By James Sandham
Well, music lover, I don’t know why it is, but my mind tends to turn to jazz about this time of year. Maybe with Labour Day having passed and fall on the way, my pace slows down as summer’s frenetic energy passes. Whatever the reason, I was extremely pleased to learn more about Gil Evans, one of the Canadian Music Hall of Fame’s 1997 inductees. Evans was a jazz arranger, composer, pianist and bandleader who was active mainly in the United States, where he worked with some of the genre’s best, including Miles Davis, Dizzy Gillespie and Charlie Parker.
Gil Evans was born Gil Green in Toronto in 1912. This was a different era: The Republic of China had just been proclaimed, the Bolsheviks had just broken away from the Russian Social Democratic Labour Party and Eugene B. Ely had landed a plane on the deck of the USS Pennsylvania, the first time an aircraft had ever landed on a ship. The world as we know it didn’t even exist. And musically, it was the age of ragtime and big bands.
Gil’s father had died before Gil was born, and the future jazz player spent many of his early years moving around with his mother as she looked for work, often as a cook in logging and mining camps in British Columbia. Mother and son gradually made their way around the Pacific Northwest, and then into the U.S., where they spent time in Idaho, Montana and Washington before eventually settling in California. It was around this time, when Gil was eight, that his mother met his future stepfather, John Evans. Evans was a miner, and it was a friend of his who gave Gil his first piano lesson.
The family moved to Stockton, California, in 1928. Gil entered high school there as a junior, and his love of music continued to grow. He and his school friends started a dance band, performing arrangements of popular tunes copied off of records. It was the first step in a story that would play out over the rest of Gil’s life.
Two years later, Gil graduated from high school, and that fall he entered the College of the Pacific, Stockton. He later transferred to Modesto Junior College, which was a bigger school, but moved back to Stockton after just two years. Gil Evans and His Orchestra, which was now a nine-piece band, quickly became a local favourite. They played regularly at a Stockton dance hall and soon made some of their first radio broadcasts.
Evans soon became known locally as “The Prince of Swing,” and by the fall of 1935 he and his band had been hired as the Rendezvous Ballroom’s house band in Balboa Beach, just south of Los Angeles. It was here that Evans first came in contact with some of the famous touring big bands – including those of Benny Goodman and Jimmy Dorsey – and by 1937 his band was touring too. They were hired as the band for Bob Hope’s nationally syndicated radio show, and when the show itself went on tour in 1940, Evans was able to visit New York City for the first time, where he was exposed to jazz legends such as Billy Holiday, who further piqued his interest in the possibilities of the jazz sound.
In 1943, however, Evans was drafted into the military, serving in Virginia for three years as an instructor in a Band Training Unit. The Second World War really shook up the big band scene. Evans completed his service in February 1946, and returned to California to visit his mother and friends, all the while thinking about music. It wasn’t long before he was heading back to New York City, where he had a job waiting for him. But what he really wanted to do was to check out what had happened musically during the war years.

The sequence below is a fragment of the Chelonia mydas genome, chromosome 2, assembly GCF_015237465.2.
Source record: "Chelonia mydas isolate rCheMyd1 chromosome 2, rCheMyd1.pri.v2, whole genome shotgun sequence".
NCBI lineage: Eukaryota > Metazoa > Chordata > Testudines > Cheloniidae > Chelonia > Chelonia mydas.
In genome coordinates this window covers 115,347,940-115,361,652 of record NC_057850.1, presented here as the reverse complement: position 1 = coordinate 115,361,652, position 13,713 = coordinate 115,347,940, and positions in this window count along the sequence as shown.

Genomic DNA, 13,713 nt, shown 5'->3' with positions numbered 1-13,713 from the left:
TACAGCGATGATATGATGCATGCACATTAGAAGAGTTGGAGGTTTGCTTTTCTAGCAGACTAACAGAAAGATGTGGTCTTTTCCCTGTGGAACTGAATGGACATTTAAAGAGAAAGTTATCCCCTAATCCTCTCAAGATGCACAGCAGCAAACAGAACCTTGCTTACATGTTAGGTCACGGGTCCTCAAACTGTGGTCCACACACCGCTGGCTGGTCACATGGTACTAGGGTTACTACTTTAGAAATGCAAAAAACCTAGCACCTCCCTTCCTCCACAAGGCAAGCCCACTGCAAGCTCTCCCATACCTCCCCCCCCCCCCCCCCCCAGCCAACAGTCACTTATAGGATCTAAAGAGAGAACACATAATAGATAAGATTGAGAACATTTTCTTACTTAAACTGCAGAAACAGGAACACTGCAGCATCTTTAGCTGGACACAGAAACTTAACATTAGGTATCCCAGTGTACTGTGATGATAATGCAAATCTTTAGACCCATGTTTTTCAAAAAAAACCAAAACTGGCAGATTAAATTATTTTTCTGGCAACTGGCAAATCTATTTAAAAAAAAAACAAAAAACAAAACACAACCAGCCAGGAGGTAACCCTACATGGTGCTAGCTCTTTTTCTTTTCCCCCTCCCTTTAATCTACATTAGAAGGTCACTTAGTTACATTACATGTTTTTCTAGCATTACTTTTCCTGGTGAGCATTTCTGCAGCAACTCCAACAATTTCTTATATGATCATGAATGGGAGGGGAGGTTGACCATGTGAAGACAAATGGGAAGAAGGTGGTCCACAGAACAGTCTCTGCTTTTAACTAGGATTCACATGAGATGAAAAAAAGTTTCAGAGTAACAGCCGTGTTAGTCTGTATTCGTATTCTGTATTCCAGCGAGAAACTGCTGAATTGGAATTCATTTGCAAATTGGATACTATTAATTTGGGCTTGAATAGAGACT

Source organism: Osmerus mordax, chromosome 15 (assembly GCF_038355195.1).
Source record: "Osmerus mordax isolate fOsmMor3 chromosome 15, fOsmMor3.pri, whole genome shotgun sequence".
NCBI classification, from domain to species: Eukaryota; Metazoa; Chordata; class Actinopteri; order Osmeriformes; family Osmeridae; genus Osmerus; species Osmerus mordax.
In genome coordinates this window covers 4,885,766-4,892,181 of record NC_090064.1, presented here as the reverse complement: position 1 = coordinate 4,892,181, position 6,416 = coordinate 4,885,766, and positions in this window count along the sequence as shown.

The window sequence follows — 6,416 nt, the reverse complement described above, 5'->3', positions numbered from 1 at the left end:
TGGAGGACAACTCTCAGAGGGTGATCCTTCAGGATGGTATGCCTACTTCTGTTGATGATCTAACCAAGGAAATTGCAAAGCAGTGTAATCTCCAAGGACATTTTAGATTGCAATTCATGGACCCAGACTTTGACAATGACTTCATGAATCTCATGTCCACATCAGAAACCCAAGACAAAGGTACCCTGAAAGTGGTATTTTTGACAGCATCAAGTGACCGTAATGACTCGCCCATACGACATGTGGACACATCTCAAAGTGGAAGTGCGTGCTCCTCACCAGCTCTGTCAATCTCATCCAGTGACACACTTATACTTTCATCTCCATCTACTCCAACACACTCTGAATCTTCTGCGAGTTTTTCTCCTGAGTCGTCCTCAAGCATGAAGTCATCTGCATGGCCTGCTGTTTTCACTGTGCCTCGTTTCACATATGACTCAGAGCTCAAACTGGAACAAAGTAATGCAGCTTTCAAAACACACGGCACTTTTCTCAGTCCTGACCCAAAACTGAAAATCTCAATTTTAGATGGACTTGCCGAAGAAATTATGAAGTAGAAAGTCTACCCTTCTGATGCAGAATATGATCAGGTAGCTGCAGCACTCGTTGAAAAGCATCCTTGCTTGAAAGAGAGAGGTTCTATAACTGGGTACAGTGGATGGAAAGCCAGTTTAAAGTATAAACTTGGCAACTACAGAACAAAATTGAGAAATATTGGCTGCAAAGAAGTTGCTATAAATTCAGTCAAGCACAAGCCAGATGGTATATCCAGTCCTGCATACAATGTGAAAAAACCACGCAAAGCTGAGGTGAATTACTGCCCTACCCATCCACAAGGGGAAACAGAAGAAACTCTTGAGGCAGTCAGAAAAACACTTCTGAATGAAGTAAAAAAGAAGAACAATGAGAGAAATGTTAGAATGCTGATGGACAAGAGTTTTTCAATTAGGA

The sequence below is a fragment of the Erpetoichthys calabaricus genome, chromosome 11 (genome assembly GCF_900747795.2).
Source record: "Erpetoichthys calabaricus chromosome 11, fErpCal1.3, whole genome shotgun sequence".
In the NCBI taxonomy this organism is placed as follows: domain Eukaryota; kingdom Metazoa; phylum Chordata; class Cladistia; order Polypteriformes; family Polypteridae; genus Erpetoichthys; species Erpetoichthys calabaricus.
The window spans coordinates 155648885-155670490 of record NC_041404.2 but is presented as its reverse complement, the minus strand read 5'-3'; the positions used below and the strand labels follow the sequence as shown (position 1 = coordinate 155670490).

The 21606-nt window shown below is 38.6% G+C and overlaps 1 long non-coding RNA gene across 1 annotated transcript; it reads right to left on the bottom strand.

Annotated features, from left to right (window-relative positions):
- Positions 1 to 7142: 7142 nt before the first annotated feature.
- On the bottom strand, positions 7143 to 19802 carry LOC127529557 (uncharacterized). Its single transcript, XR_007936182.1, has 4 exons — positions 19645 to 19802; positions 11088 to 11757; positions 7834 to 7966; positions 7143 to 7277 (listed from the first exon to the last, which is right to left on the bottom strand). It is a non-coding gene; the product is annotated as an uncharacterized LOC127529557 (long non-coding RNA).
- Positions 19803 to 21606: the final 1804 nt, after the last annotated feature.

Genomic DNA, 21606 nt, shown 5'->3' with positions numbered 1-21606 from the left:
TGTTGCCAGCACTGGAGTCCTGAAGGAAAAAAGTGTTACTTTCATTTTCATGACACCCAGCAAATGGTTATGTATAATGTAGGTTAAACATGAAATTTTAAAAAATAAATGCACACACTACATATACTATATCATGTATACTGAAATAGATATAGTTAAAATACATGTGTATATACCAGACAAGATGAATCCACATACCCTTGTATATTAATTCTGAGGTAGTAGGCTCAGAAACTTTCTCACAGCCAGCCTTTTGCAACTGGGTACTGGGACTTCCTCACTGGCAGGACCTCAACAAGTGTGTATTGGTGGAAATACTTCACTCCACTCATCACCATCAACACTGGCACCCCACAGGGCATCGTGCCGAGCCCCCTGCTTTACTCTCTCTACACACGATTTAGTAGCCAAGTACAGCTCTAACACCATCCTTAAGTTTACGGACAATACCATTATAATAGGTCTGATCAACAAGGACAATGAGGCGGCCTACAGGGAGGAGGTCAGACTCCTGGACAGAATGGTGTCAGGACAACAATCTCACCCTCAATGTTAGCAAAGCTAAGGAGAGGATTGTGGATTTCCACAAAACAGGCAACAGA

The answer was bebop, and Evans soon found himself right in the heart of it. He had rented a basement apartment on West 55th Street, and it soon became a gathering place for other up and coming young musicians. Dizzy Gillespie often came by, as did Charlie Parker – and soon a young trumpet player was also gracing the scene. This was Miles Davis. Davis was already playing with Parker’s quintet, and through their mutual association with Evans the Miles Davis Nonet came to form. Evans was talented enough to contribute two custom-made arrangements for the group, which Capitol Records recorded among a series of the group’s singles between 1949 and 1950. These were reissued in 1954 and again in 1957 as what we know today as the classic album, The Birth of the Cool.
Davis would go on to record “Miles Ahead” with the 19-piece Gil Evans Orchestra – their first large-scale collaboration – and the album’s huge critical success led to a series of collaborations between Evans and Davis over the next few years. Among these was a reinterpretation of George Gershwin’s opera Porgy and Bess, which became one of Davis’s bestselling records ever. Their next collaboration was Sketches of Spain, recorded over four sessions in late 1959 and March of 1960.
From there Evans went on to work with many of the jazz greats. In 1959 his orchestra played at the Apollo Theater, sharing the bill with Dinah Washington and Thelonious Monk’s quartet. The next year they played a six-week gig at the Jazz Gallery opposite John Coltrane’s quartet. Sketches of Spain won a Grammy Award a few years later, and Evans himself won several international critics polls for best composer and arranger. He received a Guggenheim Fellowship for composition in 1968, and in 1972 was named a founding artist of the Kennedy Center for the Performing Arts in Washington, D.C.
In 1983, at the age of 71, Evans was still working, doing a regular Monday night performance with his band at Sweet Basil in New York City’s Greenwich Village. He received an honorary doctorate from the New England Conservatory in Boston, Massachusetts, in 1985 – the same year he was awarded a Jazz Masters Fellowship by the National Endowment for the Arts. He died in March of 1988, in Cuernavaca, Mexico, where he’d gone to recuperate from surgery.